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§11.4. Scoring

Not every work of IF allots a numerical score to the player: for some authors, this emphasises the idea of a story rather than a narrative. The simple sentence

Use scoring.

introduces the concept. Once this is included, Inform will provide built-in support for a single number measuring progress ("score"), and will expect to measure this against a maximum possible ("maximum score", which can either be set by hand or worked out automatically from a table of ranks).

In a story in which scoring exists, the player may choose to turn score notifications (such as "[Your score has just gone up by one point.]") on or off. The commands to do this are NOTIFY ON and NOTIFY OFF; the actions are called switching score notification on and switching score notification off. In the event that we need to amend the behavior of notification, we could do so by adding, removing, or modifying the elements of the check and carry out rulebooks for these commands; as in

Check switching score notification off:
    if the turn count is less than 10:
        say "You are still a novice, grasshopper. Allow your teacher to give you advice until such time as you are ready to go on alone."

If we wish to change the wording of the default message ("[Your score has..."), we may want to use the Responses system.

An especially insidious style of bug allows the player to type the same sequence of commands over and over, earning score endlessly for the same insight, and to avoid this it is usually safest to write source like:

After taking the Picasso miniature when the Picasso miniature is not handled:
    increase the score by 10;
    say "As they say in Montmartre: dude!"

We might also write our condition with "for the first time", like so:

After jumping for the first time:
    increase the score by 5;
    say "Boing! That was certainly entertaining."

But we should be careful not to use "for the first time" in scoring situations where it's possible for the player to try the action but fail. Inform counts even unsuccessful attempts towards the number of times an action is understood to have occurred, so if the player tries to jump and fails, his "for the first time" will be used up and he will never receive the score points.

If there are many "treasure" items like the Picasso miniature, it is best to be systematic, as in No Place Like Home. Bosch takes another approach to the same idea, by creating a table of point-earning actions that the player will be rewarded for doing; the FULL SCORE command will then play these back.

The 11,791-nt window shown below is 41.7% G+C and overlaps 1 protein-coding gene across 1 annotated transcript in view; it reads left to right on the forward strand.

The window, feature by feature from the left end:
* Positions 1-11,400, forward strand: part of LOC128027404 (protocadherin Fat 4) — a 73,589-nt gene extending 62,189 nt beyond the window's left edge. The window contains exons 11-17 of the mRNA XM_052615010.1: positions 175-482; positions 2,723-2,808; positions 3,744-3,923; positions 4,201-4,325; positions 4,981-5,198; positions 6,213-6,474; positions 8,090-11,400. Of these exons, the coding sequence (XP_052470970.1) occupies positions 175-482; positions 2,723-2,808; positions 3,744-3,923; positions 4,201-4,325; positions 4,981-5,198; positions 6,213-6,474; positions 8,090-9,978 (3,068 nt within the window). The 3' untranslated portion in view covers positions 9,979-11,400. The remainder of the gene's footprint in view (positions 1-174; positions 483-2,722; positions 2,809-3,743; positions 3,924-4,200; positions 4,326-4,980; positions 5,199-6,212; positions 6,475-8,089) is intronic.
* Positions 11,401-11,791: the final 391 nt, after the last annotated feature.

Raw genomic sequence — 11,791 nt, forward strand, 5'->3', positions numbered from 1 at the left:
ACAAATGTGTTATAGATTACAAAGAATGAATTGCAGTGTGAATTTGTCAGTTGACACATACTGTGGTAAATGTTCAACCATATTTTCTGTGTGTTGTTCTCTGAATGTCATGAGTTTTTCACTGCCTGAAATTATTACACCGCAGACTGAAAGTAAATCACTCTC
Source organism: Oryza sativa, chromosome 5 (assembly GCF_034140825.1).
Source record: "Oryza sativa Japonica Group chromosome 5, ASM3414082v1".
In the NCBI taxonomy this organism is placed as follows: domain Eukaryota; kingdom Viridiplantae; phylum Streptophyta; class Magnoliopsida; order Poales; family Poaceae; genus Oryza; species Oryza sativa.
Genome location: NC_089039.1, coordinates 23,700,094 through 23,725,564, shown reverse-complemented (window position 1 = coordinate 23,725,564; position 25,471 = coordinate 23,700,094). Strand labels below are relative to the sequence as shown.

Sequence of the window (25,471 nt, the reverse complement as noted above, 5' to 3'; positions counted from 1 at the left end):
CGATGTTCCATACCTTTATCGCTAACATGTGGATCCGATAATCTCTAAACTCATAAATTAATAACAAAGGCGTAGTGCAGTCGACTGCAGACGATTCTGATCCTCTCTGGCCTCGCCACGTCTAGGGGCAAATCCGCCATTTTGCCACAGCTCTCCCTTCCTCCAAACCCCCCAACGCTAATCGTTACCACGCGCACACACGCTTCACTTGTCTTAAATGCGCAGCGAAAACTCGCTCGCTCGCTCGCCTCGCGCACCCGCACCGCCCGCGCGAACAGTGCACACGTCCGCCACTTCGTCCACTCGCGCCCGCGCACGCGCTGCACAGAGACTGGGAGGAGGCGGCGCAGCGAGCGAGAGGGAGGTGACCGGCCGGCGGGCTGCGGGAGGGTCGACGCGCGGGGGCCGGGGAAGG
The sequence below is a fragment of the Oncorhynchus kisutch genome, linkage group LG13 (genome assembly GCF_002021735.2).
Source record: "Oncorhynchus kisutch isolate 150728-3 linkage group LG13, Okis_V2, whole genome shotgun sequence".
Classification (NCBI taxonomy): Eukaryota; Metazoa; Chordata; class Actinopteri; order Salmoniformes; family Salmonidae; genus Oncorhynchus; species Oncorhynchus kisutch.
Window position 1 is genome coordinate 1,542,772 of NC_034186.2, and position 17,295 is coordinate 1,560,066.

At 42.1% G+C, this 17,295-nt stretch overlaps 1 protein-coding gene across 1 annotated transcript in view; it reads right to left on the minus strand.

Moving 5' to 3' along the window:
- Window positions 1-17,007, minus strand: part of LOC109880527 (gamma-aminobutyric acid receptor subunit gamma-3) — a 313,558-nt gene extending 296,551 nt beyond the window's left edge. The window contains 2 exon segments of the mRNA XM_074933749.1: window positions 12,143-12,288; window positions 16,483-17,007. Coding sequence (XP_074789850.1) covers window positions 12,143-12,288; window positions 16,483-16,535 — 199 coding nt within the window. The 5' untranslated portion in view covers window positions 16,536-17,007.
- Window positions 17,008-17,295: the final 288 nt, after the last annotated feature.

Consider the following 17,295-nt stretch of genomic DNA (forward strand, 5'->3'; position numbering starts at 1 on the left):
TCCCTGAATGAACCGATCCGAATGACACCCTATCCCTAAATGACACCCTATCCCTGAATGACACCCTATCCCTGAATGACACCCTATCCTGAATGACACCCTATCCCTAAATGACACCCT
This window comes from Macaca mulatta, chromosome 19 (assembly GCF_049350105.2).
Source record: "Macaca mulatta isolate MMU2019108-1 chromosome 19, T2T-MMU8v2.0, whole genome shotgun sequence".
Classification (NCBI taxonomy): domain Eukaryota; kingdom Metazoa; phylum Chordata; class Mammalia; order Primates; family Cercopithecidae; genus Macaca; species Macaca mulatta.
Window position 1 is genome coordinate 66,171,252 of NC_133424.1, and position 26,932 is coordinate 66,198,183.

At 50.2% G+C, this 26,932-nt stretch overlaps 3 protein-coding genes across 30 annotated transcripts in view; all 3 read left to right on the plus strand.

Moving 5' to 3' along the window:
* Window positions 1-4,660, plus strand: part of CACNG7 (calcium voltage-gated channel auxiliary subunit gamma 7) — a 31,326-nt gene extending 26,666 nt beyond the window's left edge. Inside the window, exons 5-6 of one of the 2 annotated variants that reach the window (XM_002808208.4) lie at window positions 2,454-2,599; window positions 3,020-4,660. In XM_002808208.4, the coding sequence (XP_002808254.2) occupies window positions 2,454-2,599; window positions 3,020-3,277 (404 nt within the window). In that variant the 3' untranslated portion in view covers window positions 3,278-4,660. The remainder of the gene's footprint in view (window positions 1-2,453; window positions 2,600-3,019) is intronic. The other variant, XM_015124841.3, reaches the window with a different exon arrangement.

Mutt's Adventure demonstrates how we might add a scored room feature, such that the player earns a point when he first arrives at a special room.

A single number does not really sum up a life, or even an afternoon, and Goat-Cheese and Sage Chicken and Panache offer more detailed citations. Works that are more story than story may prefer to offer a plot summary of the player's experience to date in lieu of more conventional scoring.

Finally, Rubies provides a scoreboard that keeps track of the ten highest-scoring players from one playthrough to the next.

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Creating a list of actions that will earn the player points, and using this both to change the score and to give FULL SCORE reports.

**ExampleMutt's Adventure
Awarding points for visiting a room for the first time.

***ExampleNo Place Like Home
Recording a whole table of scores for specific treasures.

Replacing the score with a plot summary that records the events of the plot, scene by scene.

***ExampleGoat-Cheese and Sage Chicken
Implementing a FULL SCORE command which lists more information than the regular SCORE command, adding times and rankings, as an extension of the example given in this chapter.

A scoreboard that keeps track of the ten highest-scoring players from one playthrough to the next, adding the player's name if he has done well enough.